Opinion 13-192

December 12, 2013


Digest:         A judge who has retained a firm to promote and lobby for a proposed law relating to the courts and the judiciary may briefly attend a reception during the firm’s holiday party.


Rules:          22 NYCRR 100.2; 100.2(A); 100.4(D)(5); 100.4(D)(5)(c); 100.4(D)(5)(h); Opinions 12-185; 09-186; 06-172; 87-15(a)(b) (Vol. I).




         The inquiring judge states that he/she has, along with certain other judges, retained a consulting and lobbying firm “to help publicize, educate the public about and gain endorsements for” a proposed law which relates to the courts and the judiciary. The judge has received an invitation to the firm’s holiday party, which involves a cocktail party followed by a live musical performance. The judge asks whether he/she may “stop by briefly for the reception.”


         A judge must always avoid even the appearance of impropriety (see 22 NYCRR 100.2) and must always act to promote public confidence in the judiciary’s integrity and impartiality (see 22 NYCRR 100.2 [A]). Although a judge is limited in his/her ability to accept a gift, bequest, favor, or loan (see generally 22 NYCRR 100.4[D][5]), a judge may accept “ordinary social hospitality” (22 NYCRR 100.4[D][5][c]). A catch-all provision also permits a judge to accept a gift, subject to a reporting requirement, if “the donor is not a party or other person who has come or is likely to come or whose interests have come or are likely to come before the judge” (22 NYCRR 100.4[D][5][h]).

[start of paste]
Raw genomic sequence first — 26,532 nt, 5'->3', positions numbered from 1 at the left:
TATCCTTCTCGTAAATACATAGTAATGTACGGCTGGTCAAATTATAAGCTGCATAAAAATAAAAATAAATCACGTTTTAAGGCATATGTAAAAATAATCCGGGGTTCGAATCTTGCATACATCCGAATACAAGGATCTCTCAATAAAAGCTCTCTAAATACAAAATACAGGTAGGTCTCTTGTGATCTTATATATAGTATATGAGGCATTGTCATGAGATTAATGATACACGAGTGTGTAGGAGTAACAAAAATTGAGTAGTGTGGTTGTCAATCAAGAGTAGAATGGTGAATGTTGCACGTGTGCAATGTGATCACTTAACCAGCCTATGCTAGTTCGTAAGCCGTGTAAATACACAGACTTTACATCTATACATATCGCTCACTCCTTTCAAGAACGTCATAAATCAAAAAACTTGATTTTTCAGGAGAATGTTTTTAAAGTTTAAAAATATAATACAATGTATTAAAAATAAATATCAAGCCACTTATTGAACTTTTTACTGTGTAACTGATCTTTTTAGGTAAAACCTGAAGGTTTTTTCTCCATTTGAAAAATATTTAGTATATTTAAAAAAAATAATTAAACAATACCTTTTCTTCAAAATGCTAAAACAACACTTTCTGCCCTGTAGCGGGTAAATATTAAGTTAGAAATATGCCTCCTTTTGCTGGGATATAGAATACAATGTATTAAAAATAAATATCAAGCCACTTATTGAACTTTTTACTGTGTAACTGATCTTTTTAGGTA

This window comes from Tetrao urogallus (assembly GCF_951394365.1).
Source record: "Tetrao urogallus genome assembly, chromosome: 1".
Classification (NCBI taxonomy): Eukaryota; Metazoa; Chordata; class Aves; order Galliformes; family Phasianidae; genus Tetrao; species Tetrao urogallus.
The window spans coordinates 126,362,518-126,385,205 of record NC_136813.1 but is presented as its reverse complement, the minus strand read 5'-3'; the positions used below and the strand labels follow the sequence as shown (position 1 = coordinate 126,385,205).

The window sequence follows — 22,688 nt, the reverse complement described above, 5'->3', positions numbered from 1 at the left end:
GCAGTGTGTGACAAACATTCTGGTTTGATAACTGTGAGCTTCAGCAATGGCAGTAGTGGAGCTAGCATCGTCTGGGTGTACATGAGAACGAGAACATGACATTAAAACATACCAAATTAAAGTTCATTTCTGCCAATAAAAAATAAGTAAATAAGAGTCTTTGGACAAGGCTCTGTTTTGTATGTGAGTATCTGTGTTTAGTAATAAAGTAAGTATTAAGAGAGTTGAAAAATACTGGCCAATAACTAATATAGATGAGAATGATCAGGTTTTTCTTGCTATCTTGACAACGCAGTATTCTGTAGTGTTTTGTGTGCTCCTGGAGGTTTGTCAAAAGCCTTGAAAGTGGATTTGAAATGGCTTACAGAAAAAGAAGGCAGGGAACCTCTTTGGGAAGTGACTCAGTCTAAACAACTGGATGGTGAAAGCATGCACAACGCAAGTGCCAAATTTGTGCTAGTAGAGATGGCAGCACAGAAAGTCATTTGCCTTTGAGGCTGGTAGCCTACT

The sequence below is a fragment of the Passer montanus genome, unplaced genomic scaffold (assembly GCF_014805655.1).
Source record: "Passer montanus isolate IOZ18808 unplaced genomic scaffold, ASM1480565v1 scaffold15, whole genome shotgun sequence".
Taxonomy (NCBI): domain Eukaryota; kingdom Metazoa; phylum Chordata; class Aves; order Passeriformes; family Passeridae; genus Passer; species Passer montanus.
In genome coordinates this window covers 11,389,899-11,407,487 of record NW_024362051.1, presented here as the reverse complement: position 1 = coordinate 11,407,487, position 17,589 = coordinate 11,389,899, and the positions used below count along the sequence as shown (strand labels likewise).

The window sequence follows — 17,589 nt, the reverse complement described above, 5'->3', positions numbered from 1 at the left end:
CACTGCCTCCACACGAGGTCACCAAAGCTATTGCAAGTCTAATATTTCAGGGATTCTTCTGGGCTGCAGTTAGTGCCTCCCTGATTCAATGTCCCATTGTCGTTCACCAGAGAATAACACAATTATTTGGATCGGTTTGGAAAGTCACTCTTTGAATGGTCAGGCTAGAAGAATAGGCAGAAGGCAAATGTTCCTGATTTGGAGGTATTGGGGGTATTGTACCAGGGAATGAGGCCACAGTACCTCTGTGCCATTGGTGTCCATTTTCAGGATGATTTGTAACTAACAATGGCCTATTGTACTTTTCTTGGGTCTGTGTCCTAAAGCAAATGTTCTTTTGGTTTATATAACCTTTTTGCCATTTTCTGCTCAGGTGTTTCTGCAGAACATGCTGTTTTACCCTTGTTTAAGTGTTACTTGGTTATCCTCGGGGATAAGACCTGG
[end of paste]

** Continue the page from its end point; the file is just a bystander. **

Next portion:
It is clear that the judge may attend a holiday party if it qualifies as ordinary social hospitality (see Opinions 12-185; 06-172 [emphasizing that the hospitality must be “ordinary,” rather than “unusually expensive or lavish”]). The Committee has advised that “ordinary social hospitality” does not include “a party that provides guests with a complete dinner at an expensive restaurant, a cruise, or like affair that is more expensive or lavish than an ordinary party” (Opinion 87-15[a][b] [Vol. I]). If the judge concludes that the “reception” qualifies as “ordinary social hospitality” under these standards, the judge may attend, and there is no reporting requirement (compare 22 NYCRR 100.4[D][5][c] with 22 NYCRR 100.4[D][5][h]; see also Opinion 09-186 n. 1).